Some people remember when many rural households didn’t have electricity or running water. Although those days are long gone for most, there’s still lots of room for improvement. In fact, our American infrastructure used to be the envy of the world, but now it’s in disrepair.
This is why President Trump has made it a priority to rebuild America’s infrastructure. He proposes to devote $50 billion, which is 25 percent of new federal money, to improving infrastructure in rural America. This is an unprecedented commitment. His proposal will stimulate at least $1.5 trillion in infrastructure investments over the next decade.
As Congress takes up the President’s infrastructure proposal, I am delighted to share with you some great news right now. Included in the FY 2018 budget bill that Congress just passed and President Trump signed in March is a robust investment of $600 million in rural broadband. These funds will serve as a “down payment” on the President’s full, comprehensive infrastructure funding proposal that will be further deliberated over the coming months.
USDA will use these new rural broadband funds to administer a new program that will begin to meet the Administration’s goals of bringing reliable and affordable broadband e-Connectivity to America’s rural towns, cities and tribal areas. Today, 80 percent of the 24 million American households that do not have 21st century high-speed internet are in rural areas, according to the Federal Communications Commission. That is unacceptable. America can do better for our rural citizens and for rural production sites that need e-Connectivity to continue to supply the nation and the world with food, fiber, minerals and manufactured products.
As we set up the new program, USDA will work diligently to ensure that the broadband e-Connectivity projects provide the most “bang for the buck” and improve access for as many rural American homes, businesses, farms, schools and health care centers as possible.
Every day, I see firsthand the tremendous difference USDA Rural Development makes by investing in rural infrastructure. Here in Nevada, USDA funded a $12 million combination loan and grant that is helping Storey County replace its aged and failing wastewater collection system. This project protects the health of residents and the environment, while supporting the tourism economy in the historic district.
USDA has also invested over $41 million broadband in places like remote Elko County and Esmeralda County--places that would otherwise go completely without any kind of broadband service. This included $25 million in infrastructure loans to small rural telephone companies $2.5 million in Distance Learning Telemedicine loans and grants for universities and community colleges, rural school districts, Tribes, and medical clinics, $3 million for Community Connect Grants to provide community connectivity in small towns and $11 million in Broadband Initiative Program for infrastructure improvements. Without USDA, many areas would simply be without broadband or internet.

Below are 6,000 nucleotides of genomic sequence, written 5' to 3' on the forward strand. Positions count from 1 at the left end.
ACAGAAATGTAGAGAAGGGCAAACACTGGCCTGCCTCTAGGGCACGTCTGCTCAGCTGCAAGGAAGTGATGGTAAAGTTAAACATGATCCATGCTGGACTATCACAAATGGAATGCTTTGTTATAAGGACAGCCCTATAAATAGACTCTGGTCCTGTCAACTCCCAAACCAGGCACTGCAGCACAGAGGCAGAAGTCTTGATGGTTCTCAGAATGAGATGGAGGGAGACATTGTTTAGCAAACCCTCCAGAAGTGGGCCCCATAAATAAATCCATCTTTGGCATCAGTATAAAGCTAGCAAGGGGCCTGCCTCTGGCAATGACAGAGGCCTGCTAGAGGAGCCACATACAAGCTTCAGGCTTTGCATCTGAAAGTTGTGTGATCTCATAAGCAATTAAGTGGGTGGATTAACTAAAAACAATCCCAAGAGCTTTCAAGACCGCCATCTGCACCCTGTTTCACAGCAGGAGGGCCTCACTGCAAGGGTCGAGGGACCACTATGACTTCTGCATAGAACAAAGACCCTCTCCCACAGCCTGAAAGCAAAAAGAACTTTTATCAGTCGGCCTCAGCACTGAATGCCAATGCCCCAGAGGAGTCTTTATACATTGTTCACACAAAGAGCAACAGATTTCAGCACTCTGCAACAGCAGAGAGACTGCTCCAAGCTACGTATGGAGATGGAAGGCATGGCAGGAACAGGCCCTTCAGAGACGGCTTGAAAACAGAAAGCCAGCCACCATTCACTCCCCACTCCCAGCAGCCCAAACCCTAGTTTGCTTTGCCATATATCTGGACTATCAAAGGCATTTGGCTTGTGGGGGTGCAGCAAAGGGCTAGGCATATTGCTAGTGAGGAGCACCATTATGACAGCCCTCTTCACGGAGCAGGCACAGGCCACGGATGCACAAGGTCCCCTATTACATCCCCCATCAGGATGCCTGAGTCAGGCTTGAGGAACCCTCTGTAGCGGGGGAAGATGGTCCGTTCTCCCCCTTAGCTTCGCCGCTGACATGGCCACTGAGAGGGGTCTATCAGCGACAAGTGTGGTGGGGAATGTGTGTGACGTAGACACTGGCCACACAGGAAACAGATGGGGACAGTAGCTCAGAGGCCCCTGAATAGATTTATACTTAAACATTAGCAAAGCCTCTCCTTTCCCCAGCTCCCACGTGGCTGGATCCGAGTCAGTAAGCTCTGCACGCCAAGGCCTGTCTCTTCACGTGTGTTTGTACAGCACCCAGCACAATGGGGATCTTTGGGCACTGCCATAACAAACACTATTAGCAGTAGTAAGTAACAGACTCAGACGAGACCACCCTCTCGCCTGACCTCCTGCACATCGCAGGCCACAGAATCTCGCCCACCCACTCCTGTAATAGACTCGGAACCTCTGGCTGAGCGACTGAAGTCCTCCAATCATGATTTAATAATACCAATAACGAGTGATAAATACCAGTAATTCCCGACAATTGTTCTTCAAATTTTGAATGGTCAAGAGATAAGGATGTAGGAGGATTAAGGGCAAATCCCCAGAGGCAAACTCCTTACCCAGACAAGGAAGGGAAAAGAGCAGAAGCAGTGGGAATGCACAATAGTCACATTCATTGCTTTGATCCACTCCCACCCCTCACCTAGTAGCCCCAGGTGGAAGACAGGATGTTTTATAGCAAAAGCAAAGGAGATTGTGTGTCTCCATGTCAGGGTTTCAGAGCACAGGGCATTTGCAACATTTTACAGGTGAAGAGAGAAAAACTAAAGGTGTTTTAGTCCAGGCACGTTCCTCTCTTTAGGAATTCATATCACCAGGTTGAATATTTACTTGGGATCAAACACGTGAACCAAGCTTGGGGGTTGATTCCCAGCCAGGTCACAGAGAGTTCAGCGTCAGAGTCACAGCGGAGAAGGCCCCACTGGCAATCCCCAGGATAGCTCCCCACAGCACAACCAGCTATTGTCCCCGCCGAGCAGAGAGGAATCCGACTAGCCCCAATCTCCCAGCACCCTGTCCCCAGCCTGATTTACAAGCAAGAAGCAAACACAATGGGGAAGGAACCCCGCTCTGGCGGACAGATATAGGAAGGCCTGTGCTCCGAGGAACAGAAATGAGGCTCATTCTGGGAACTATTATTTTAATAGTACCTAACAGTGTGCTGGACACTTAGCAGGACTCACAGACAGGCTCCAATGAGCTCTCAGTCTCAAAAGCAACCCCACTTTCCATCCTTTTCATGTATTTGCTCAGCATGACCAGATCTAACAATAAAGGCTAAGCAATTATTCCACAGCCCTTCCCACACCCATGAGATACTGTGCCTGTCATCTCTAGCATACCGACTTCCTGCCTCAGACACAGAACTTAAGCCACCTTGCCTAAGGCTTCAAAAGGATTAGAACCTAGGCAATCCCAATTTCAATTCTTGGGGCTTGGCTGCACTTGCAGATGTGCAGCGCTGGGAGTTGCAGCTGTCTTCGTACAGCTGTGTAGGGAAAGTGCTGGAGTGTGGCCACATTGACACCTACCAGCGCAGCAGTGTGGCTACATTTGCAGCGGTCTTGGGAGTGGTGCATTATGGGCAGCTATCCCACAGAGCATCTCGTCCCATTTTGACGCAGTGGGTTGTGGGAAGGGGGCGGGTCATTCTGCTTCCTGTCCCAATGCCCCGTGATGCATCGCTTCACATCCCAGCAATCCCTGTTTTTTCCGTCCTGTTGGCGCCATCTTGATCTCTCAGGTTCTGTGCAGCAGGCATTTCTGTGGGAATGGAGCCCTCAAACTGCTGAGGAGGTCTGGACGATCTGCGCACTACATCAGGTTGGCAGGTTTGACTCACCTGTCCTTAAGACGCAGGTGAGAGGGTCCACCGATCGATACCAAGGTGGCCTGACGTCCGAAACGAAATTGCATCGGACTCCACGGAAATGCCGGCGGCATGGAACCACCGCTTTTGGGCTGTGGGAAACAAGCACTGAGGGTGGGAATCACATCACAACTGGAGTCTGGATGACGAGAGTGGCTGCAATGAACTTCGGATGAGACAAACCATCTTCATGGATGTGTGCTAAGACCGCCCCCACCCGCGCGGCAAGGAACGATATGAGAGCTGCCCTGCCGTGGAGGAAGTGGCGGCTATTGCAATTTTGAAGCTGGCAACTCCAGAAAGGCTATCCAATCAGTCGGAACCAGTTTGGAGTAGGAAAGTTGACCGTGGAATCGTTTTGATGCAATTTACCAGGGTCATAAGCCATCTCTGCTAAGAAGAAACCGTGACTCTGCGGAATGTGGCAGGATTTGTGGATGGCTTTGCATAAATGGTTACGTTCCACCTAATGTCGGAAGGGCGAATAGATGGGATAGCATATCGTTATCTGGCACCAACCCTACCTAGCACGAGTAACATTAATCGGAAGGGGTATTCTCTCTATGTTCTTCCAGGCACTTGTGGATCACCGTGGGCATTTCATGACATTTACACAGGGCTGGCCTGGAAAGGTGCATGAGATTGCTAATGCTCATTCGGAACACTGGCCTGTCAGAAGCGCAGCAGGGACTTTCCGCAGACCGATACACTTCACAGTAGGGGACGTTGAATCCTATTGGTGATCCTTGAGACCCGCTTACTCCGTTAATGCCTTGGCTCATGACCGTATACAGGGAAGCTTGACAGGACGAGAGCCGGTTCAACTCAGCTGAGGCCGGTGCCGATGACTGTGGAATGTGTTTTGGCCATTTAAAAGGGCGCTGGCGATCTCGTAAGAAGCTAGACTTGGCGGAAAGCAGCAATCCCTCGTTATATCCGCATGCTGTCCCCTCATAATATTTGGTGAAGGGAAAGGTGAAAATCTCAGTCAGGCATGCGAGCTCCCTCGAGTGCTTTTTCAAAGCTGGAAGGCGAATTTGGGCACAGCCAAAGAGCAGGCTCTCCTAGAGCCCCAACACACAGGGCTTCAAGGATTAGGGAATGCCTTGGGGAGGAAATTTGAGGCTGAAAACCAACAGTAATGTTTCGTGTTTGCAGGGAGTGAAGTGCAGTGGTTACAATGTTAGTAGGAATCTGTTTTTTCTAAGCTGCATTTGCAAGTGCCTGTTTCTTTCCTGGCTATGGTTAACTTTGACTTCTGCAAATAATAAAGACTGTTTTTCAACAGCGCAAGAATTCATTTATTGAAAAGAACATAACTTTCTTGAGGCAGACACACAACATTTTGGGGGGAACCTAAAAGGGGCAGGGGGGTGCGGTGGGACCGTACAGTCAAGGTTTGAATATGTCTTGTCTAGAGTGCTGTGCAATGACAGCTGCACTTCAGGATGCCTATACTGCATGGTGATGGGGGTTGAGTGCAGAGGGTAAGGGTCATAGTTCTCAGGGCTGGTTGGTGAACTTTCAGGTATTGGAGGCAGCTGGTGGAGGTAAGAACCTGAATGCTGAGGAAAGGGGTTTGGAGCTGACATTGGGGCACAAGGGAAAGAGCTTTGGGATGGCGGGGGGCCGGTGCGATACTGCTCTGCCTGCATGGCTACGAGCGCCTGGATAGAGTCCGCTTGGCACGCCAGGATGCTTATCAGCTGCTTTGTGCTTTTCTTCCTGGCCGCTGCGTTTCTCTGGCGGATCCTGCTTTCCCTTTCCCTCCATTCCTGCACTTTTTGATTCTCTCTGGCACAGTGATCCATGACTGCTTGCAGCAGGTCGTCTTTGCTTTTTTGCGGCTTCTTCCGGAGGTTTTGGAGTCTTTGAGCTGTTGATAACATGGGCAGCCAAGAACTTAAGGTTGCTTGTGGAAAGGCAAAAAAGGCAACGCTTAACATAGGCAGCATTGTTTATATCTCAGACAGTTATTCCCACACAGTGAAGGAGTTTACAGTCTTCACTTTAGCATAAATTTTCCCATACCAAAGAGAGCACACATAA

These investments are the result of strong partnerships that USDA has formed over the years with local business and civic leaders.
In addition to providing infrastructure financing, USDA is addressing statutory changes, regulatory relief and cultural shifts to help improve the way the Federal government serves its citizens. This approach is consistent with the Secretary’s priorities: Infrastructure, Partnerships and Innovation. All three are needed to rebuild this great nation.
During the next few weeks and months – and throughout my term – I will be meeting with business owners, developers, elected officials and rural residents to learn about your infrastructure needs and concerns. I want to hear from you about what is working – and what we can do better.
Here is how you can help: Please contact me or our team of specialists in Carson City, Nevada, to let us know of your community’s infrastructure needs. I can be reached by phone at (775) 887-1222 Ext. 4751.
Together, we can ensure that USDA investments in rural infrastructure will create jobs, expand economic opportunities and help ensure that rural communities continue to be great places to live, work, start a business and raise a family.
It’s an honor to serve you.
Philip Cowee, a business man and sixth-generation Nevadan was named state director for USDA Rural Development in Nevada effective Nov. 13, 2017.
Cowee is a Certified Public Accountant (CPA) with nearly 20 years of professional experience developing properties and running businesses in Lyon County. He has entitled and developed many commercial and industrial projects, and led the Lyon County School District as Finance Director from 2012-2016.He has volunteered on the Dayton Regional Advisory Council and with youth sports. Cowee and his wife live in Dayton with their five children.